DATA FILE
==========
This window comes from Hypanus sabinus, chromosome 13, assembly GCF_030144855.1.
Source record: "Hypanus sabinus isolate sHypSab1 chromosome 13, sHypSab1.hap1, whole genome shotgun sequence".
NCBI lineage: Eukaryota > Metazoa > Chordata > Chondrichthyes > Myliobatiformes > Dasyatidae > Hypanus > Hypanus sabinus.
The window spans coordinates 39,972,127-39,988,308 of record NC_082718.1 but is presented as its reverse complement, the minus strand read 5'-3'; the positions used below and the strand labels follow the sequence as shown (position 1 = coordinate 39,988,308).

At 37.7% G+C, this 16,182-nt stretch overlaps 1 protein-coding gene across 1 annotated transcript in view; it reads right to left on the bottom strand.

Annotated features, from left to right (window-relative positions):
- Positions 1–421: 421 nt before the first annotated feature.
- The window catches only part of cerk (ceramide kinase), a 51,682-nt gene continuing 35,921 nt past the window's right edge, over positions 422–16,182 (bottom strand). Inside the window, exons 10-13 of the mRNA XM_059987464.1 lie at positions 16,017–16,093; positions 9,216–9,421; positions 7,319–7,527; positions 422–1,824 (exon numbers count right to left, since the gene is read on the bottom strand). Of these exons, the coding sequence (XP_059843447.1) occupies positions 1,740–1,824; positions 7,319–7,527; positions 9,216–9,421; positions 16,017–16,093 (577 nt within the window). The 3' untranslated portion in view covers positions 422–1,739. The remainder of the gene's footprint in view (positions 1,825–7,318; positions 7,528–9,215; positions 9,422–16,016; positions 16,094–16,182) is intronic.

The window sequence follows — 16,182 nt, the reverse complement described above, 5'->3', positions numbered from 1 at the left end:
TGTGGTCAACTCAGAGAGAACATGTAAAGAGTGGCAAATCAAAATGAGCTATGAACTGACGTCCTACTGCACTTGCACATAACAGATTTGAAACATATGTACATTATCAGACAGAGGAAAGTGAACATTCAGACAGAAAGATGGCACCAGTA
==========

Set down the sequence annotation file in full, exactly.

This window comes from Hypanus sabinus, chromosome 13, assembly GCF_030144855.1.
Source record: "Hypanus sabinus isolate sHypSab1 chromosome 13, sHypSab1.hap1, whole genome shotgun sequence".
NCBI lineage: Eukaryota > Metazoa > Chordata > Chondrichthyes > Myliobatiformes > Dasyatidae > Hypanus > Hypanus sabinus.
The window spans coordinates 39,972,127-39,988,308 of record NC_082718.1 but is presented as its reverse complement, the minus strand read 5'-3'; the positions used below and the strand labels follow the sequence as shown (position 1 = coordinate 39,988,308).

At 37.7% G+C, this 16,182-nt stretch overlaps 1 protein-coding gene across 1 annotated transcript in view; it reads right to left on the bottom strand.

Annotated features, from left to right (window-relative positions):
- Positions 1–421: 421 nt before the first annotated feature.
- The window catches only part of cerk (ceramide kinase), a 51,682-nt gene continuing 35,921 nt past the window's right edge, over positions 422–16,182 (bottom strand). Inside the window, exons 10-13 of the mRNA XM_059987464.1 lie at positions 16,017–16,093; positions 9,216–9,421; positions 7,319–7,527; positions 422–1,824 (exon numbers count right to left, since the gene is read on the bottom strand). Of these exons, the coding sequence (XP_059843447.1) occupies positions 1,740–1,824; positions 7,319–7,527; positions 9,216–9,421; positions 16,017–16,093 (577 nt within the window). The 3' untranslated portion in view covers positions 422–1,739. The remainder of the gene's footprint in view (positions 1,825–7,318; positions 7,528–9,215; positions 9,422–16,016; positions 16,094–16,182) is intronic.

The window sequence follows — 16,182 nt, the reverse complement described above, 5'->3', positions numbered from 1 at the left end:
TGTGGTCAACTCAGAGAGAACATGTAAAGAGTGGCAAATCAAAATGAGCTATGAACTGACGTCCTACTGCACTTGCACATAACAGATTTGAAACATATGTACATTATCAGACAGAGGAAAGTGAACATTCAGACAGAAAGATGGCACCAGTA